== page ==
Misfit Shine2 - it's not shiny

Misfit have produced the prettiest wearable for a while, the original Shine tracked steps and was one (if not the) first to do automatic sleep tracking. It was a small disk (27.5mm across and 3.3mm high) which contained the electronics and a changeable CR2032 coin cell which lasted for about 6 months. It came with a silicon strap and a silicon magnetic clip so it could be worn on the wrist or clipped on to a t-shirt, bra, shoes, trouser pocket or wherever suited the user. It's also possible to buy socks and t-shirts with a dedicated Shine pocket and a necklace too. It links back to the Misfit app (Android and iOS) using Bluetooth 4.0.

Now the Shine2 is out it's bigger (it's 30.5mm across and 8mm height) and comes in matt black (carbon back as Misfit describe it) and rose gold. It's also 50m water resistant. The original Shine had 12 white LEDs around the edge and the have been upgraded to RGB LEDs, there's also a 'buzzer' inside that can notify you of various things. The battery is still a CR2032 which should last for around 6 months and Bluetooth is now 4.1 which allows for faster data transfers.

The Shine2 can now wake you up by its buzzer (you set the time in the app), the original Shine had the smart alarm feature, but you'd need the phone by your side. It can now also notify you of calls and texts.

The strap and clip unfortunately don't feel as well made as the smaller ones with the original Shine, but then there'll probably be a slew of new accessories for you to spend more money with Misfit.

Having used the Shine2 for a day, sync'ing definitely seems faster, though you definitely notice the size increase.

Still a very pretty wearable compared to most.

It retails for $99.99 from the Misfit Store (they do ship to the UK using DHL so add shipping costs and import duties/VAT).


Ofcom tackles Pirate Radio

Ofcom, the Super regular has published a report on how it has worked with Haringey Council to remove equipment used for Pirate Radio broadcasting from buildings operated by the council. 19 stations were closed in 2014.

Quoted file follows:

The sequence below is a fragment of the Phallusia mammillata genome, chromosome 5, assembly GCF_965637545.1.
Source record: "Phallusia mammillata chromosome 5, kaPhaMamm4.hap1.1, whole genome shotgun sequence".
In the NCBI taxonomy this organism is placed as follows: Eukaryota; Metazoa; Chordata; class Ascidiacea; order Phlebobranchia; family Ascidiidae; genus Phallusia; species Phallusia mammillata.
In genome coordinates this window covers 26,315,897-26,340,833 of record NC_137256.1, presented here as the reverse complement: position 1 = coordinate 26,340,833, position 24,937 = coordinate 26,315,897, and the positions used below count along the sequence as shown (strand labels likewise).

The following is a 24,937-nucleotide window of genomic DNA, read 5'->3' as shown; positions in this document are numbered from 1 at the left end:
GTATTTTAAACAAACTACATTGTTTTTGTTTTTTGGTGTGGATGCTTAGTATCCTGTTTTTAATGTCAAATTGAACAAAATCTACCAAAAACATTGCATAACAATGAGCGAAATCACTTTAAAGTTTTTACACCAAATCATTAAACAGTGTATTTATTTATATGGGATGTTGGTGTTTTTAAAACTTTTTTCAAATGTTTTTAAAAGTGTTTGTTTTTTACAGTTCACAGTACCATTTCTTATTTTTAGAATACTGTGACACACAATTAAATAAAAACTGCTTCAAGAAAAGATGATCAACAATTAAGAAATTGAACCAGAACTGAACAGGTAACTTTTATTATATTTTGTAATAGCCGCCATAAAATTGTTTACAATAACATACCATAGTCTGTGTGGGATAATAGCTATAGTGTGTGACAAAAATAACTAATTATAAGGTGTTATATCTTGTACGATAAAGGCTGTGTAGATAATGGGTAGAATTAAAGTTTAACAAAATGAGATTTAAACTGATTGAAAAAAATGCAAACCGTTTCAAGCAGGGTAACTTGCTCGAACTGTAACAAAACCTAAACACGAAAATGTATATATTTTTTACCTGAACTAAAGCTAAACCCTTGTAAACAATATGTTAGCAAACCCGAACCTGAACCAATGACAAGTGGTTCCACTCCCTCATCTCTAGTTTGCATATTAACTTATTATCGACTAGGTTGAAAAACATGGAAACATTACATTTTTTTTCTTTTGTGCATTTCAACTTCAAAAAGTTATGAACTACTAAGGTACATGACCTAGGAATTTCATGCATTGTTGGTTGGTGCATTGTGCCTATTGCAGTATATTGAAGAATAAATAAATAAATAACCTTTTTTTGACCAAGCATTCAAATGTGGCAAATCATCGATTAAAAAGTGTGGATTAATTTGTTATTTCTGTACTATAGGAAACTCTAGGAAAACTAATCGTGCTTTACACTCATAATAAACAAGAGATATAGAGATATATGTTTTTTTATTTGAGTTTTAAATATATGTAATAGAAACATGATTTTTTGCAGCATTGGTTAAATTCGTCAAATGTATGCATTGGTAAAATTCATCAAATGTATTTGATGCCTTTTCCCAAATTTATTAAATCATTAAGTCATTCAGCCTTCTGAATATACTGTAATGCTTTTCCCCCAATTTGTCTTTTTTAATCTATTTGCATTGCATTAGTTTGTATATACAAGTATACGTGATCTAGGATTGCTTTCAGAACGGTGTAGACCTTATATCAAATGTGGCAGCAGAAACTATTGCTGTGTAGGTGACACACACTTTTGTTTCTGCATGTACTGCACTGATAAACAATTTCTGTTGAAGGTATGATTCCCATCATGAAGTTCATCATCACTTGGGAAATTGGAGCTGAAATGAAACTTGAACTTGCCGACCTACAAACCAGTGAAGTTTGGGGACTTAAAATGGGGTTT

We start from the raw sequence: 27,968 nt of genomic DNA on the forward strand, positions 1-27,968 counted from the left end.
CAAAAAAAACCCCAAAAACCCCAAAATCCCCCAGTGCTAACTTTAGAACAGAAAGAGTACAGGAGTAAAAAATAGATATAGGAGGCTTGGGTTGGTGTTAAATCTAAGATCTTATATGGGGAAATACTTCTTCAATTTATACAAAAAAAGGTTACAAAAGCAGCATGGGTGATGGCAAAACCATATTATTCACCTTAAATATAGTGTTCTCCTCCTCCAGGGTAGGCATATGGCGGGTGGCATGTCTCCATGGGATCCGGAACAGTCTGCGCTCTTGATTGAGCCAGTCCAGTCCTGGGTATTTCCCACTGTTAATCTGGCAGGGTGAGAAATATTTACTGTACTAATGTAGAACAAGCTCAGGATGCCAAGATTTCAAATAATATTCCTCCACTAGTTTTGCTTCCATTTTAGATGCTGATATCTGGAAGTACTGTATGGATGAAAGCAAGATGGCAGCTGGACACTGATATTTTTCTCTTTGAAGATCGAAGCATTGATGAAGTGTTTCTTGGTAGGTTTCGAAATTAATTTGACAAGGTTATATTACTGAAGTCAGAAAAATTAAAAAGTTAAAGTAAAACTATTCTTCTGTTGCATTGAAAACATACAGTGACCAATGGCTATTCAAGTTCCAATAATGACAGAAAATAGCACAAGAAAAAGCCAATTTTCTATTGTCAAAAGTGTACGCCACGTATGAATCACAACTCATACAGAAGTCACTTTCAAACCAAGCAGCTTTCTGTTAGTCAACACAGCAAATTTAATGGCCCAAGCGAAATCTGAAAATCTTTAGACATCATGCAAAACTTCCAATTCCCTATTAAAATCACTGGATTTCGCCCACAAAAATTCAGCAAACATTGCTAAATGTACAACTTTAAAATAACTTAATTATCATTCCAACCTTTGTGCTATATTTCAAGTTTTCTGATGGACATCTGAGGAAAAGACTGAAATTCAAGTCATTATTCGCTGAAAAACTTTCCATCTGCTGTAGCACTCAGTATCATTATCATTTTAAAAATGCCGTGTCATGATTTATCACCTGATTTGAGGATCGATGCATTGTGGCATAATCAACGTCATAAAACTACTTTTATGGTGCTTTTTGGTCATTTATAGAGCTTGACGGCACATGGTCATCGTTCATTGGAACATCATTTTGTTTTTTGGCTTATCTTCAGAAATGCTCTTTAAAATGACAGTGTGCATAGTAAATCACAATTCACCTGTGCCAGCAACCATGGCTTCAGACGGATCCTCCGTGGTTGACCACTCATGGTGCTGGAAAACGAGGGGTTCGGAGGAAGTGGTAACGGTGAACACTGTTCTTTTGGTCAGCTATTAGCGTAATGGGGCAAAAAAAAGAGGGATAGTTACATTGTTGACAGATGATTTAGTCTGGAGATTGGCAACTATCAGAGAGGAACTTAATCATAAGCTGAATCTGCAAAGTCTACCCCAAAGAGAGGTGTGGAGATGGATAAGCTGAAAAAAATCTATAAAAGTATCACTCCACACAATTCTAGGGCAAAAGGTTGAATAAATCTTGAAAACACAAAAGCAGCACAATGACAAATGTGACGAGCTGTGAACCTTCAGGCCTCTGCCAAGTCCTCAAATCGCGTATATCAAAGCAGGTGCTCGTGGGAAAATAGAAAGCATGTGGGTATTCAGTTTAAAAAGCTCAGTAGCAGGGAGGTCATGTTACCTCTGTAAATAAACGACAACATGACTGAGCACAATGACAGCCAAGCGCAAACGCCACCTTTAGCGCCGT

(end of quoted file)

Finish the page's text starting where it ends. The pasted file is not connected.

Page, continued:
Ofcom and Haringey estimate that this has saved the council £90,000 in enforcement and maintenance costs. Ofcom is meeting with other councils on the 3rd of November to report their findings from the Haringey cooperation and if this is rolled out across London could save councils £1m per annum.

Though Pirate radio is illegal it can form a basis for community radio, unfortunately it can cause real issues and NATS has reported 55 incidents of interference from Pirate station. There have also been complaints from emergency services and licensed commercial users.

There are schemes in place for local broadcasters to legally broadcast and Ofcom has even allowed DAB stations to be set-up using off-the-shelf hardware and open source software which means a DAB station can be set-up for around £6,000. These use Linux and efforts from OpenDigitalRadio and commercially available software defined radios.

Pirate radio has been groundbreaking in the past and it will be a shame if all Pirate radio stations disappear, but if Ofcom genuinely allow more open access using local commercial DAB multiplexes maybe it won't matter.